In a previous post, A New Painting, I referred to how Joseph Nicephore Niepce made the innovative breakthrough of creating a permanent photographic image in c.1826. Before then painting was the main method of recording an image on paper.
Unfortunately Nicéphore Niépce died in 1833, and so he had very little time to refine and build on his discovery. For a short while he collaborated with Louis Jacques Mandé Daguerre to refine the process. He was a decorator, manufacturer of mirrors and panorama painter of theatrical stage illusions. Daguerre's artistic and stage design led him to invent the 'diorama'. A diorama was a mobile theatrical experience viewed by an audience in highly specialised theatres.
In order to reproduce the large scale panoramas, Daguerre would have used a camera obscura to project an image that could be traced. Luckily for photography, both Niépce and Daguerre shared the same optician, Vincent Chevalier, who was responsible for the two pioneers of photography meeting for the first time in December 1827. It is interesting to note that the partnership consisted of an artist and a scientist. Right from its infancy, photography was born as both an art form and a science. Despite this new partnership, Niépce and Daguerre were unable to significantly reduce the exposure time of the bitumen process. This meant that it was impossible to photograph people without them being blurred and having to sit for unacceptably long periods of time. However between them they had formulated a new 'physautotype' process, using tree resins and the residue of lavender oil distillation as photosensitive agents.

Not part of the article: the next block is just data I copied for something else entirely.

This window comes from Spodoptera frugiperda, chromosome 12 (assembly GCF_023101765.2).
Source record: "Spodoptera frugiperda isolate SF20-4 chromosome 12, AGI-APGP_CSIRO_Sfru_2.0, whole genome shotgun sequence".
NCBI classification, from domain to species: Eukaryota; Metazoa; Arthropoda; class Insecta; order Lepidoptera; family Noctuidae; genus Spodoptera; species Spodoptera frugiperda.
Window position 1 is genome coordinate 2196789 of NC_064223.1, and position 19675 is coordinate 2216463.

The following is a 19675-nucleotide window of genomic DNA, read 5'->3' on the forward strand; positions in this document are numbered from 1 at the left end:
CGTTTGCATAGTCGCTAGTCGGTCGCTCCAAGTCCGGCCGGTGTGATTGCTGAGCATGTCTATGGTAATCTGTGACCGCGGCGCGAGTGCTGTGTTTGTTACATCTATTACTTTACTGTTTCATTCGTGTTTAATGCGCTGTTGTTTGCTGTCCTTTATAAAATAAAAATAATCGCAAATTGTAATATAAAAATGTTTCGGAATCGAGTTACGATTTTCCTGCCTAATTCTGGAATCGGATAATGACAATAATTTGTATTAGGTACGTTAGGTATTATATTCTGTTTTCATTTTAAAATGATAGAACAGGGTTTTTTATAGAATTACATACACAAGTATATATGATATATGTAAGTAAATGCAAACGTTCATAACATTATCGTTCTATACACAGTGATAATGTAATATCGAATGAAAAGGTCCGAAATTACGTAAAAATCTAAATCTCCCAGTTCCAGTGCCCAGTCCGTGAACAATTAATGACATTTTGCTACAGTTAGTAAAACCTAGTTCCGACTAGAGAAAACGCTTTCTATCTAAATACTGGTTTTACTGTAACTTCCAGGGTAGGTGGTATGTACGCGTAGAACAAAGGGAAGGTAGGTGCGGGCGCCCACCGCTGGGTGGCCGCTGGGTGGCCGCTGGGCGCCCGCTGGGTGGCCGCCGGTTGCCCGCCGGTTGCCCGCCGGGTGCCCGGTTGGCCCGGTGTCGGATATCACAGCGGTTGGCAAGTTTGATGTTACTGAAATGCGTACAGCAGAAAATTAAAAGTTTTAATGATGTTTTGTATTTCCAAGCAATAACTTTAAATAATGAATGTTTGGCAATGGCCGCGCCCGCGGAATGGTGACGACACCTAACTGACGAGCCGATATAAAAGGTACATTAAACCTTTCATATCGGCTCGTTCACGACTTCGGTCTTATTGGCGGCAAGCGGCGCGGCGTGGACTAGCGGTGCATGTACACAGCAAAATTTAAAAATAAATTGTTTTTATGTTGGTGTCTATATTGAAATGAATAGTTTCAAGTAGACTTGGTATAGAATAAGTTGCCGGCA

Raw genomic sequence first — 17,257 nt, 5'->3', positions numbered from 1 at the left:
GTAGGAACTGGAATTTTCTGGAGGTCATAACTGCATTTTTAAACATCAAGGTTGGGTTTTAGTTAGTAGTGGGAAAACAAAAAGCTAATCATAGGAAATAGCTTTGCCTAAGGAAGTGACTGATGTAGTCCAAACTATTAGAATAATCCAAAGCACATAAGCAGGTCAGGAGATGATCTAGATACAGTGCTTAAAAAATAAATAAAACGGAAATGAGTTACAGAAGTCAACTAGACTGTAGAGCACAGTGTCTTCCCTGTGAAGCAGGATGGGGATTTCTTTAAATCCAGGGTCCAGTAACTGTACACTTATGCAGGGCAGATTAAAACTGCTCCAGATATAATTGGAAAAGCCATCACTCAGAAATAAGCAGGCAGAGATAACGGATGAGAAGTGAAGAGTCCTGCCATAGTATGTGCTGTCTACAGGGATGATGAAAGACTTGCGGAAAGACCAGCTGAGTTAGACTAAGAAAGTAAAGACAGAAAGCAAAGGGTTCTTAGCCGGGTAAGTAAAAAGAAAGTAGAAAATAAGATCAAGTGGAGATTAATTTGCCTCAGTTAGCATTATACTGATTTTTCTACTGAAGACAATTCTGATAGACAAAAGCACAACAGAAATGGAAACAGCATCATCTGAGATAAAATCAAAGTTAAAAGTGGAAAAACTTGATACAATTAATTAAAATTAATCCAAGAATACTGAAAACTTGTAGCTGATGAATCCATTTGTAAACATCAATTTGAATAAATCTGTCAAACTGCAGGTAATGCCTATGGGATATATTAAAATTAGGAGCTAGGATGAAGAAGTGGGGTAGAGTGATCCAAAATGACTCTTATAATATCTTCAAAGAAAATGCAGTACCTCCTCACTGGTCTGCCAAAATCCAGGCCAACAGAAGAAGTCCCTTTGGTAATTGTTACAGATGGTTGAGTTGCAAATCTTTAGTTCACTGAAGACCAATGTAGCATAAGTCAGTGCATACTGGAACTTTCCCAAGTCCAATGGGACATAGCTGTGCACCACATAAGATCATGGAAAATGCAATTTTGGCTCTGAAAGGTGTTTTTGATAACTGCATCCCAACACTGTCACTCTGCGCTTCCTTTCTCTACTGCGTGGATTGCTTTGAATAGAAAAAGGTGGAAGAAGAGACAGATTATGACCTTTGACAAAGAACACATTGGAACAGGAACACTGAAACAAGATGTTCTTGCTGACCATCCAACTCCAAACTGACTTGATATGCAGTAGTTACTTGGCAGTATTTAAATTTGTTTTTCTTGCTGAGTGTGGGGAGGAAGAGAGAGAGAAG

Daguerre and Niépce's partnership was forged by a legally binding contract that stated:
In the eventuality of one of the partners demise, this one will be replaced in the company for the rest of the ten years that would not be expired, by his natural heir.
Therefore after Nicephore Niépce's death in 1833, his son Isidore Niépce, continued to work alongside Daguerre. Unfortunately Isidore was unable to provide the same level of expertise as his father, leaving Daguerre to pursue and refine his own process, which would eventually be known as the daguerreotype. Using his own name in his invention secured Daguerre's place in history, showing little acknowledgement for Nicephore Niépce's involvement. Like the first heliographic exposures he made in the early 1820s, the founder of the permanent photograph faded from history.
Offering a much shorter exposure time, the daguerreotype is a direct positive made in the camera on a silvered coppered plate. The plate is mirrored, with the image formed directly on the silvery surface. Fitting lenses with larger diameters to the camera and modifying the chemistry involved, enabled the exposure time to be reduced even further.
After a presentation to the Sciences Academy of the three photographic processes (heliography, physautotype, and daguerreotype) on Monday 19th August 1839, it was clear that only Daguerre's process would be successful. This innovation would quickly lead to Daguerreotypomania throughout France.
French School (? - 1900) “Founders of photography Niepce and Daguerre with photographer" (chromolitho). [online image]. Private Collection. Available from: http://www.bridgemaneducation.com/ImageView.aspx?result=0&balid=669233 [3/5/13]